So please understand that all the qualities that we are discussing under the caption of spirituality are really graceful, enriching, empowering. So when Sankara says in Vivekachoodamani,
This enriching the mind with dispassion is something very, very important. This dispassion is not something that should be cultivated but by renouncing everything. Physical renouncement is the last step. But the mind should sufficiently get trained by the value, the virtue, the greatness of dispassion. That will come when you repeatedly dwell in your mind about the transitoriness of human life.
Sankara puts in Aparokshānubhūti,
Right from Brahma, the highest heavenly reward that you can have after death by performing rituals, from that lofty state downward, sthamba paryantam, maybe something like a stone or a lump of earth, everything is transitory, transitory.
Thinking in this manner, Yathaiva kākaviṣṭāyām, just like what you think about the excreta of a crow, in the same manner you must have the feeling of dispassion towards all these things.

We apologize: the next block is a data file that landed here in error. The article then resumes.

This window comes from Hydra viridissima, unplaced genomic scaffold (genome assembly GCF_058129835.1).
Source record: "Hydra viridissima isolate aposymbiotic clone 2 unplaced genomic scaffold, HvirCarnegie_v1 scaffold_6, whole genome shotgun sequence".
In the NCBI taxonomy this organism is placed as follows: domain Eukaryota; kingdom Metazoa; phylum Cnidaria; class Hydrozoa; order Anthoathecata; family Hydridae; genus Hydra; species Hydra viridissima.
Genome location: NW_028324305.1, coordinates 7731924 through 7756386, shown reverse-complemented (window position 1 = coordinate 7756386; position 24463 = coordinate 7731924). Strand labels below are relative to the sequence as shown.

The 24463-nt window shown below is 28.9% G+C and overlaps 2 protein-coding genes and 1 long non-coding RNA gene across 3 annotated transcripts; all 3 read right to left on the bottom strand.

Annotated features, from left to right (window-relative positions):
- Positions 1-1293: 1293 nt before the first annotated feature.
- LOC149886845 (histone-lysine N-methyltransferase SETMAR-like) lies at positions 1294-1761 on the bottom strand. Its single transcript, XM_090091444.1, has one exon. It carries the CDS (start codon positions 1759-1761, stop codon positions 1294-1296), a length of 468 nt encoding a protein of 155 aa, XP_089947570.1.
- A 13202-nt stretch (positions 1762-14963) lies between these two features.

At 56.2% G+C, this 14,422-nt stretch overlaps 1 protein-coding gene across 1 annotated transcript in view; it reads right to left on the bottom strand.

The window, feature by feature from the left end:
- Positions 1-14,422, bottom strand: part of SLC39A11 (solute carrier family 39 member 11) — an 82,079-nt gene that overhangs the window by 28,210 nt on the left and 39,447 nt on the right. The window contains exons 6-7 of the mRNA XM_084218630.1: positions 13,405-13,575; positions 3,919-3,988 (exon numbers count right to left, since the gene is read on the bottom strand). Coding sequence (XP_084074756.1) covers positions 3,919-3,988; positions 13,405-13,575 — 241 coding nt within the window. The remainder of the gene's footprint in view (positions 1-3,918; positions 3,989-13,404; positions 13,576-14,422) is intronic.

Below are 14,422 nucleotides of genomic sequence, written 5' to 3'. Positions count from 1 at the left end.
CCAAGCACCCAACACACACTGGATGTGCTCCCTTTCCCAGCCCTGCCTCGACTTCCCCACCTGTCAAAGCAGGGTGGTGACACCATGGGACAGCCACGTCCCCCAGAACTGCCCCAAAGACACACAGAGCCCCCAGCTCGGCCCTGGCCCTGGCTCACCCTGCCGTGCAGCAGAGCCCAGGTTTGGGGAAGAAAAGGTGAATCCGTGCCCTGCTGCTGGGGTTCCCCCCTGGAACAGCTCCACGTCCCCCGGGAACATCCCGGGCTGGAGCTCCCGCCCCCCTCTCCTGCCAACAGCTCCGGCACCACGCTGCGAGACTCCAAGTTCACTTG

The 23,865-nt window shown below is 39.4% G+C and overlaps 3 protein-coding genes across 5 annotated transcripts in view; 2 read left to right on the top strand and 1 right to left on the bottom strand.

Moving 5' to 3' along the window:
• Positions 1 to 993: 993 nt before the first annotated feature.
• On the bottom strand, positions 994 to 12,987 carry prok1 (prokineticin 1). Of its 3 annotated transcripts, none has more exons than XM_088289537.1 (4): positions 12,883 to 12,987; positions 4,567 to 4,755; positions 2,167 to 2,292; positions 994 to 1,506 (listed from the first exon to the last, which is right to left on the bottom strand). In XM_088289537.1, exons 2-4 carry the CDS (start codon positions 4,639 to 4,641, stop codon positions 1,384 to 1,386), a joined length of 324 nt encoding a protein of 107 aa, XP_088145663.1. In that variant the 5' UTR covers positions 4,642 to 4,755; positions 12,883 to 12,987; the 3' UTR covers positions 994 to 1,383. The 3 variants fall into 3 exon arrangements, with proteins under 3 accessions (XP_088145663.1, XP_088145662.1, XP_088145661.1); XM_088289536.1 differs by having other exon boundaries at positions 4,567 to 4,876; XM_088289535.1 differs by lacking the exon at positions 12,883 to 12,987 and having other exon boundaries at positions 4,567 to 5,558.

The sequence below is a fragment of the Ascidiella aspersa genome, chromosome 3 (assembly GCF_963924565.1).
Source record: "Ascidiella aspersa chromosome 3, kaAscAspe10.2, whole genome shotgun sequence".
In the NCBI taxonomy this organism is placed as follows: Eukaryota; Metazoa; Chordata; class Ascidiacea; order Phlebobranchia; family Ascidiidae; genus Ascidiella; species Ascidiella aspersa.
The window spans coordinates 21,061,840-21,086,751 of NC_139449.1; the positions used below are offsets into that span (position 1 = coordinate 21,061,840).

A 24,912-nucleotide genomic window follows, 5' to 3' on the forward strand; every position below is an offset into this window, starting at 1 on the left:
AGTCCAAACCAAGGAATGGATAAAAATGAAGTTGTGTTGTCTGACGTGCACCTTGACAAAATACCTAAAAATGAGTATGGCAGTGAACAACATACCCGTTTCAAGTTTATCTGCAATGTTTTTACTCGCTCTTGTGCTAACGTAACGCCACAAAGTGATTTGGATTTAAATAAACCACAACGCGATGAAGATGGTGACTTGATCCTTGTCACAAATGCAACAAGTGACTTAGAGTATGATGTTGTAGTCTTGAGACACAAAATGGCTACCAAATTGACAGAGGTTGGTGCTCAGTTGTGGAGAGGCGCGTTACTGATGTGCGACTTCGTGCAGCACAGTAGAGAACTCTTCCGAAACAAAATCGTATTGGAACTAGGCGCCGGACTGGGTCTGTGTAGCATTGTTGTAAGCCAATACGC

You know, when I read it years back, immediately, immediately, the idea got impressed in my mind. Now this is the acid test of dispassion. So when you start feeding the mind with this lesson, Yathaiva kākaviṣṭāyām, brahmādi sthāvarānteṣu, right from Brahma onwards to even a small blade of grass upon the earth, just like what you feel towards the excreta of a crow, that should be your attitude.
When you start dwelling upon this virtue, will not the mind be graced by it? Will it not be impressed by it? So in the way of passion, dispassion will start dancing, dancing and singing in your mind.
When such qualities, there are others also, these qualities grace the mind, spiritual wisdom becomes meaningful and relevant. Patience, patience to tolerate, to forbear all the different kinds of experiences, fortune and misfortune in life, straightforwardness, innocence, stunning innocence, to admit what one has, to say what you feel, compassion maximum overflowing.
Kṣamārjava-dayātoṣa, remain contented. I always tell our inmates. See, when people look at you, you should be smiling, very peaceful and joyous. That joyousness - take it as a sādhana. “Whatever comes and goes, I will not look gloomy. I will be contented.” You maybe thoughtful and grave - that is different. But you cannot give expression to anything like discontentment.
So these are all some of the qualities which we should cultivate. These qualities alone will enable you to experience the majesty, the magnificence and the ecstasy, serenity of spiritual wisdom. All these are experiences that surge in your mind and knowledge dawns in the intelligence.
Harih Om Tat Sat. Jai Guru. Jai Guru.